There are a couple of downsides to the ability to customize MySpace.
First, while a few choice profile customizations can make a profile more personal and cool, too much stuff can look cluttered or gaudy, or make it difficult for others to navigate your page. They could even keep a profile from functioning at all.
Second, poorly constructed custom MySpace profiles can freeze up your Web browser because of improper coding or excessive design elements. This is especially true when high-bandwidth items such as Flash animations, videos, and music are added.
Third, customization can sometimes bring up some safety and computer-security issues. For example, some MySpacers like to fill out third-party surveys and post the results on their page, as we mentioned in Chapter 5. Some of these surveys encourage people to answer questions like "Have you gone skinny dipping?" or "Have you stolen anything?" or "Have you ever been drunk?" Some even ask questions of a sexual nature. The third-party sites that host the surveys often generate HTML code, based on the answers the kids provide, which MySpace users can use to post the survey results on their profiles. The downside to this technique, besides the fact that kids are posting information about themselves that's better kept private, is that when you add code from an untrusted source to a MySpace profile, you run the risk of linking out to dangerous sites that could cause security or other problems for you or your computer and for people who visit your MySpace page (Figure 7.2).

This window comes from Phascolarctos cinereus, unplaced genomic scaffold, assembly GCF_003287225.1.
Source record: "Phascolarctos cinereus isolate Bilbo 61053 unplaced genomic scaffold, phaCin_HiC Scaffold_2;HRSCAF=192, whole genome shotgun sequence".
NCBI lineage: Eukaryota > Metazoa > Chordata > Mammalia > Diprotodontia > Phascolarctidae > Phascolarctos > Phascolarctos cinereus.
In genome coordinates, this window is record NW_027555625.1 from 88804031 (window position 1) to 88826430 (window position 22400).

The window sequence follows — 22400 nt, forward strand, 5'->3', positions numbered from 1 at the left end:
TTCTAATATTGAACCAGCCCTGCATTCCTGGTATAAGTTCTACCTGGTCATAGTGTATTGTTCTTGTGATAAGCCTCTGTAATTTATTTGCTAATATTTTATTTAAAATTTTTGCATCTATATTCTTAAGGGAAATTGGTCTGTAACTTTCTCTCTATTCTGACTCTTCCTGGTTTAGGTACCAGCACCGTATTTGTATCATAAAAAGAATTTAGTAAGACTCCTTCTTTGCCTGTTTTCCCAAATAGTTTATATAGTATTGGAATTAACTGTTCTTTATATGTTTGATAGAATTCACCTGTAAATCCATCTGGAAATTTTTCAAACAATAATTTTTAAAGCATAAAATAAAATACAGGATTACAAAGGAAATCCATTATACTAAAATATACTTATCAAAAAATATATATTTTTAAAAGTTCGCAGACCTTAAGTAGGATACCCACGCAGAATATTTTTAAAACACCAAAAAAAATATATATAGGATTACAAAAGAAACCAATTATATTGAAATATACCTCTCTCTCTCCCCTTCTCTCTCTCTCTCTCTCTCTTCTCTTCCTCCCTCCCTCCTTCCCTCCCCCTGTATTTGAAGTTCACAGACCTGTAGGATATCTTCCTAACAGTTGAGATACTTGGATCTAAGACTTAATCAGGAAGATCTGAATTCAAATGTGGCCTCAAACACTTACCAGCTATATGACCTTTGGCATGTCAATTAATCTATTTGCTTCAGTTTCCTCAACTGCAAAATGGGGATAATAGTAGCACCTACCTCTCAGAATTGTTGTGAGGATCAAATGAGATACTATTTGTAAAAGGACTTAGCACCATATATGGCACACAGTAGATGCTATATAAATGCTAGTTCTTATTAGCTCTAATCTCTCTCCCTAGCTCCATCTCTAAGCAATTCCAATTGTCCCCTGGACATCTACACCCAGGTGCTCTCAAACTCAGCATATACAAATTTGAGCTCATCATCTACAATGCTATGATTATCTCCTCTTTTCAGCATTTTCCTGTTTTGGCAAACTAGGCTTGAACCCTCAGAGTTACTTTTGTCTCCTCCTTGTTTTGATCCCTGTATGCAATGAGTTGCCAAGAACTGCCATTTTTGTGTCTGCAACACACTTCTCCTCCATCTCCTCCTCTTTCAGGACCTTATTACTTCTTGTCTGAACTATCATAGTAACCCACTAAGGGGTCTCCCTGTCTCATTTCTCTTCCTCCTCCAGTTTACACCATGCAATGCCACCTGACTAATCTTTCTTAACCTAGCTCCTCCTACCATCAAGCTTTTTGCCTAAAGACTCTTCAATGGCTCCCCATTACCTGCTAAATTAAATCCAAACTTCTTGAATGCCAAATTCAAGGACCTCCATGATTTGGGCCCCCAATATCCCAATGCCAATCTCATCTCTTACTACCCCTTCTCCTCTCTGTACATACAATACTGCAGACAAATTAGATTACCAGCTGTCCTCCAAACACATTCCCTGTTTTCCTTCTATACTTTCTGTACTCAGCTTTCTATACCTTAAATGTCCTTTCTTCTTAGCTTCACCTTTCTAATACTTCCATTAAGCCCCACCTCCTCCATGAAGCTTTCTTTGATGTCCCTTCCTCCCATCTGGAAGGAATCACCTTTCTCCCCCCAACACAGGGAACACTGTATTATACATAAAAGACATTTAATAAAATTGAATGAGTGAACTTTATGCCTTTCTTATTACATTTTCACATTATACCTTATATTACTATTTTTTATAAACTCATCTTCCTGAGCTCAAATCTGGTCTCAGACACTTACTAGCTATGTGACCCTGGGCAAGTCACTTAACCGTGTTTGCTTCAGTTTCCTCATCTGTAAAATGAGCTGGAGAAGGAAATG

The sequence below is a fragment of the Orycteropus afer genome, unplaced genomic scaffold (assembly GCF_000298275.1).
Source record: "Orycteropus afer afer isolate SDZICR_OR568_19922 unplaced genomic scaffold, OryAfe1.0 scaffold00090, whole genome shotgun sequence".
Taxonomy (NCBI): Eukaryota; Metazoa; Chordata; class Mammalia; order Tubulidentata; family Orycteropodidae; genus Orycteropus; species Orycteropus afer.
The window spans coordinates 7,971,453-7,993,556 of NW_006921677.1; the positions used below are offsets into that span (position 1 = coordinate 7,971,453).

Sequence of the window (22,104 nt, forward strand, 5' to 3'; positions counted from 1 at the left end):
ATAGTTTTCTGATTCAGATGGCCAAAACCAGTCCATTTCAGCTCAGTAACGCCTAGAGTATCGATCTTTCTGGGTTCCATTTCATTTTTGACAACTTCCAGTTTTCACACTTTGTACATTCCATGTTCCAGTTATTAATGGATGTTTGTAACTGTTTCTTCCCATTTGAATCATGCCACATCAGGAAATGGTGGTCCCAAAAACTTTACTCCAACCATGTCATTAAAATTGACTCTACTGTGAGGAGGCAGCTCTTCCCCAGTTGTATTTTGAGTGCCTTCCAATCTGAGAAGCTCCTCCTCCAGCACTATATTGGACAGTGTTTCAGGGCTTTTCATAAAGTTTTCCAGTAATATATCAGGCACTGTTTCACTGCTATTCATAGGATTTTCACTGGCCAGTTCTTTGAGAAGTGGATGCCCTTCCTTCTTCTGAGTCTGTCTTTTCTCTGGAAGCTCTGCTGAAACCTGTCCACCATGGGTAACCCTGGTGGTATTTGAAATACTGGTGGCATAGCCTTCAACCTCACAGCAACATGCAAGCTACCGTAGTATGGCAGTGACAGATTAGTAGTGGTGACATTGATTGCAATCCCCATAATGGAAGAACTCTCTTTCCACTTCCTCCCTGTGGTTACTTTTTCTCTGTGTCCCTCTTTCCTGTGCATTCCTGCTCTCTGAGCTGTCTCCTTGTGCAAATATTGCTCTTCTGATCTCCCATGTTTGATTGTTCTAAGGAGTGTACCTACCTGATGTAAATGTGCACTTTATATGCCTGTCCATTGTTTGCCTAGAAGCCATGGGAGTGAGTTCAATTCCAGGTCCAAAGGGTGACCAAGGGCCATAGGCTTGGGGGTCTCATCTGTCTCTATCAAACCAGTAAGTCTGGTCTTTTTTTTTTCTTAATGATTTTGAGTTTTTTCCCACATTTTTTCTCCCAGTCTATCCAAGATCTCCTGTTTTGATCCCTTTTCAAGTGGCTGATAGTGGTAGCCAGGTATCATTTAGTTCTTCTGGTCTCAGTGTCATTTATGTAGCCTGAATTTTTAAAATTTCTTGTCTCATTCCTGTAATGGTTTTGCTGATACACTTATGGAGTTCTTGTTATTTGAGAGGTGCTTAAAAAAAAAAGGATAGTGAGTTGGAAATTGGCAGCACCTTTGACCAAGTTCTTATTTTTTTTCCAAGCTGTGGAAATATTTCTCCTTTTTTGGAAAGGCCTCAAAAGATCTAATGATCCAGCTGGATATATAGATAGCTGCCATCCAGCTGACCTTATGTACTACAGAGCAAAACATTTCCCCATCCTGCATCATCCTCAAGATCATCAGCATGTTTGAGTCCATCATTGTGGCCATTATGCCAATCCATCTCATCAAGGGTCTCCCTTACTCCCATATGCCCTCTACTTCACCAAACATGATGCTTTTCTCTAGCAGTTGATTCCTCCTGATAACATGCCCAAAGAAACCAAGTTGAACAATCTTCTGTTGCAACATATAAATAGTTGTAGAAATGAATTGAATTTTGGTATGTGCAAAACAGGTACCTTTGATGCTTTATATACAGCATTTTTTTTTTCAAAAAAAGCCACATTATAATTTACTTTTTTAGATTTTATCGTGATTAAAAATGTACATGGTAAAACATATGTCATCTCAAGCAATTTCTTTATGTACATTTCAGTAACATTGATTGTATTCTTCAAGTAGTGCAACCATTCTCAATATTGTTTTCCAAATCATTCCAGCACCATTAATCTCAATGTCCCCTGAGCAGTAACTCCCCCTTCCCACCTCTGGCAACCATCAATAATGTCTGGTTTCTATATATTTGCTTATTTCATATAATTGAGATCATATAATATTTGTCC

Figure 7.2. A portion of one of many third-party surveys available to MySpace users.
Keeping HTML From Doing Bad Things
The good news about HTML is that what goes in can also come out. Kids who paste HTML on their profiles should look at the profile immediately to see if there are any problems. It's also a very good idea to check the profile on a regular basis to screen friends' comments, which can also contain HTML code along with text. If there are problems with code pasted into any of the fields in the Profile Edit section, you or your teen should go back to that section and remove the code, unless one of you happens to be an HTML wizard and can fix any errant code.
In addition to code that's pasted in the Profile Edit section, HTML can also be placed in photo captions, in descriptions for groups your child might moderate, and comments other people post in your child's profile. Teens need to be especially alert when it comes to code their friends include in comments. If there is a problem with that code or with any text in these sections, it can be edited using Safe Edit Mode (sometimes referred to as "Safe Mode").
To access Safe Edit Mode, follow these steps: